Brexit Bulletin, 28 January 2019

Jan 28, 2019

With 60 days to go until the UK leaves the EU, there is still no agreement on the withdrawal agreement with the backstop still proving the sticking point. There are reports that the EU have said if there is no backstop, the UK must remain in a permanent customs union with the EU.  The Irish government has published an outline of the legislation which will be required here as we manage our future arrangements with the UK in the event of a no-deal Brexit.

Permanent customs union

President of the European Commission Jean-Claude Juncker has reportedly said that if the UK wants to do away with the backstop, it must sign up to a permanent customs union with the EU. Leaked information documenting a conversation between Mr Juncker and Theresa May suggest that unless the UK changes its position dramatically, the current proposals contained within the withdrawal agreement were non-negotiable. The backstop has proved the biggest obstacle in getting the withdrawal bill through the UK Parliament.

More votes

Labour MP Yvette Cooper and some other backbenchers put forward a proposal to delay Brexit in the event of the tweaked Brexit deal not being passed by the House of Commons by 26 February.  The proposal would allow MPs to vote on the case for extending the Article 50 process. Under EU law, the Article 50 process can only be extended if the other 27 Member States agree.

Other alternatives to move forward with Brexit have been proposed by MPs through a parliamentary tool known as an “amendment”.  Over the weekend, support was being drawn up for an amendment which requires the backstop to be replaced with alternative arrangements to avoid a hard border. There’s hope that if this amendments is passed in parliament, it offers a good chance of progress with the EU.

Tomorrow (29 January), the UK parliament will discuss and vote on these amendments. Read more about the amendments proposed.

Irish government publishes Brexit legislation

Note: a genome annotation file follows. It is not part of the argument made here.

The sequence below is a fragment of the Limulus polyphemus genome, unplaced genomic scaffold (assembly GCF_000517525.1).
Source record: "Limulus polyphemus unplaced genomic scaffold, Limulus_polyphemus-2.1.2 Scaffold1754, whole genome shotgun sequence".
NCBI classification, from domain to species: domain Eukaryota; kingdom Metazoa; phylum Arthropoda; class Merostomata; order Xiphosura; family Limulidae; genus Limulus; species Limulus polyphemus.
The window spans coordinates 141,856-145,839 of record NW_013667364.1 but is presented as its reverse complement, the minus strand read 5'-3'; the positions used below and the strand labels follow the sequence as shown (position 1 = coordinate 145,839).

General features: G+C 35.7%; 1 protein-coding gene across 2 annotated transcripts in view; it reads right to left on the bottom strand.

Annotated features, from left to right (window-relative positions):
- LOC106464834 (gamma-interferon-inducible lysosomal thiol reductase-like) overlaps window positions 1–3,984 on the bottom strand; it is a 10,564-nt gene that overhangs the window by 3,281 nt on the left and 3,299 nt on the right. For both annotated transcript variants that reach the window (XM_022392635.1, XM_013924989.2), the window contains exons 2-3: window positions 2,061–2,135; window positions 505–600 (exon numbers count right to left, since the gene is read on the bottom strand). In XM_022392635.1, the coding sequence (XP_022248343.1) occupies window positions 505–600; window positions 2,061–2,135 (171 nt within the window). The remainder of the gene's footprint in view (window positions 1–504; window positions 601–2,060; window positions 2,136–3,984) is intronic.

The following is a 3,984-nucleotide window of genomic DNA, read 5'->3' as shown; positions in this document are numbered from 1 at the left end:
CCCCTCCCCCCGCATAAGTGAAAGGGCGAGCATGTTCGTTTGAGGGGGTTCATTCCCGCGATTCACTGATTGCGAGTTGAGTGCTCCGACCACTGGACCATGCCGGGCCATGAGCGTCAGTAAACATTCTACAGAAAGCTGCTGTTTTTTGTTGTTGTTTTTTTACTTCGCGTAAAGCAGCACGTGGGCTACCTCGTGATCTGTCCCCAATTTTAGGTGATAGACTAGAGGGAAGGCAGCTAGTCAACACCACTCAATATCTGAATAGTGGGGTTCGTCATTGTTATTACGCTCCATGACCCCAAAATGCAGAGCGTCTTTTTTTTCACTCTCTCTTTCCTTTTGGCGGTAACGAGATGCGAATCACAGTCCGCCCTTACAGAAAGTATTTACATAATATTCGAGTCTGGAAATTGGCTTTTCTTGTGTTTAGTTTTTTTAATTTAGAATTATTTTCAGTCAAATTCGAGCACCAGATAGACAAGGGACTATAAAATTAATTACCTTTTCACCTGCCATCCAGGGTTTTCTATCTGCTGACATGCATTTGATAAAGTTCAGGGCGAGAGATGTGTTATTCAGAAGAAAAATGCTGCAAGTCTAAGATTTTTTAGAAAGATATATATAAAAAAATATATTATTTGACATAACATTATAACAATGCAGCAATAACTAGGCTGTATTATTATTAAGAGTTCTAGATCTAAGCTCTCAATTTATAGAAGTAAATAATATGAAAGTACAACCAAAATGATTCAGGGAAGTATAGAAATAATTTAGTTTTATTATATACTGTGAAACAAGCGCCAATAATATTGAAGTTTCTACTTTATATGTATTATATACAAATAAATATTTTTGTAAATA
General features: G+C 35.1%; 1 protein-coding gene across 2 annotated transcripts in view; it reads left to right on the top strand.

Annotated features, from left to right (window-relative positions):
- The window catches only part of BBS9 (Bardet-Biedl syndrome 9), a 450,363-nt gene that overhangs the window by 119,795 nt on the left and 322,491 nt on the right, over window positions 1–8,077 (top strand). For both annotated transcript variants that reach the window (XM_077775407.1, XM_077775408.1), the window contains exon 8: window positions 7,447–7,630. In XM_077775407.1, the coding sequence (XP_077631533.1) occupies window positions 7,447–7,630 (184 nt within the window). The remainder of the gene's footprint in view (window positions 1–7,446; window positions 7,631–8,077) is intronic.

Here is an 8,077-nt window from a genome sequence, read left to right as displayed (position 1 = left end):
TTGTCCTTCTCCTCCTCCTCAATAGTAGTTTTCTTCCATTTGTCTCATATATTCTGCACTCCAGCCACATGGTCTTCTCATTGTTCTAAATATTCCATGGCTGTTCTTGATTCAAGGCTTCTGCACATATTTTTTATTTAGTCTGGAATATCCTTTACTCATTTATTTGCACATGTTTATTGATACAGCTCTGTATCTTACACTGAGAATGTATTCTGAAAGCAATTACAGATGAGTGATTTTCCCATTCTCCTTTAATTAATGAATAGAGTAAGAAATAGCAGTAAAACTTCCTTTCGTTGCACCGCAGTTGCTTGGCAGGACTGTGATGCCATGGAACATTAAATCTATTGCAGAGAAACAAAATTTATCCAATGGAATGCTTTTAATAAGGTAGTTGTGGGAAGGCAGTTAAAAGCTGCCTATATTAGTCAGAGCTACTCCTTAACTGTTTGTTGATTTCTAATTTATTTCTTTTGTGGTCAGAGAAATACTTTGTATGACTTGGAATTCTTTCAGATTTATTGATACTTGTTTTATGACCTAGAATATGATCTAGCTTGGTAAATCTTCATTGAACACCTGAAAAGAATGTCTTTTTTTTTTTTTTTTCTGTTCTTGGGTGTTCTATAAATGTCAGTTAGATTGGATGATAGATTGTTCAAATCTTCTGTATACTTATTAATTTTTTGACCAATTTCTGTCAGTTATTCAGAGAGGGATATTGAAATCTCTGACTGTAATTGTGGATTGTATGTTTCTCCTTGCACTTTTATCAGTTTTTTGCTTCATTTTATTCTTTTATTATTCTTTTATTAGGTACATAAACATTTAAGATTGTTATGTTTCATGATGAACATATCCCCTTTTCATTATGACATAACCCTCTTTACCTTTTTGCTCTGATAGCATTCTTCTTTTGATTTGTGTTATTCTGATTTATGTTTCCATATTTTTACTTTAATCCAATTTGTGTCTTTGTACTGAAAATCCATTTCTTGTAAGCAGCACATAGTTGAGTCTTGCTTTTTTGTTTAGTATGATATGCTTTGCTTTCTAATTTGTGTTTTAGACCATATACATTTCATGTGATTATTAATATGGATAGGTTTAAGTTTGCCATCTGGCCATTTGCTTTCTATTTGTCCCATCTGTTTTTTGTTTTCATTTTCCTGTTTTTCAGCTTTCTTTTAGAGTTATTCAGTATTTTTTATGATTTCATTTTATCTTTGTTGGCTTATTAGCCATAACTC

The Irish government published the outline scheme of its Miscellaneous Provisions (Withdrawal of the United Kingdom from the European Union on 29 March 2019) Bill 2019 last week as part of the continued contingency plans for a no deal Brexit.  The Bill is made up of 17 parts and “focuses on the broad themes of protecting the citizen, and supporting the economy, enterprise and jobs.”  The Bill includes how healthcare and travel arrangements would be maintained between the UK and Ireland, how the single electricity market would continue to operate, how tax reliefs would work as well as information on financial services and third country provisions.  

Revenue Chairman in front of Oireachtas committee

Revenue Chairman, Niall Cody appeared before the Joint Committee on Finance, Public Expenditure and Reform yesterday to talk about Revenue’s Brexit preparedness.  Commissioner Cody’s message to business has been, he says, “clear and consistent.  You need to undertake a Brexit impact assessment for your business; you need to identify the challenge or challenges of adapting your business processes; and you need to be ready to comply with the customs requirements that will arise from trading with the UK as a third country.”  You can read the Commissioner’s opening statement using this link.

Revenue guidance on Brexit

Revenue has added some more content to its Brexit web centre to include specific information on the customs implications for Irish traders trading with the UK.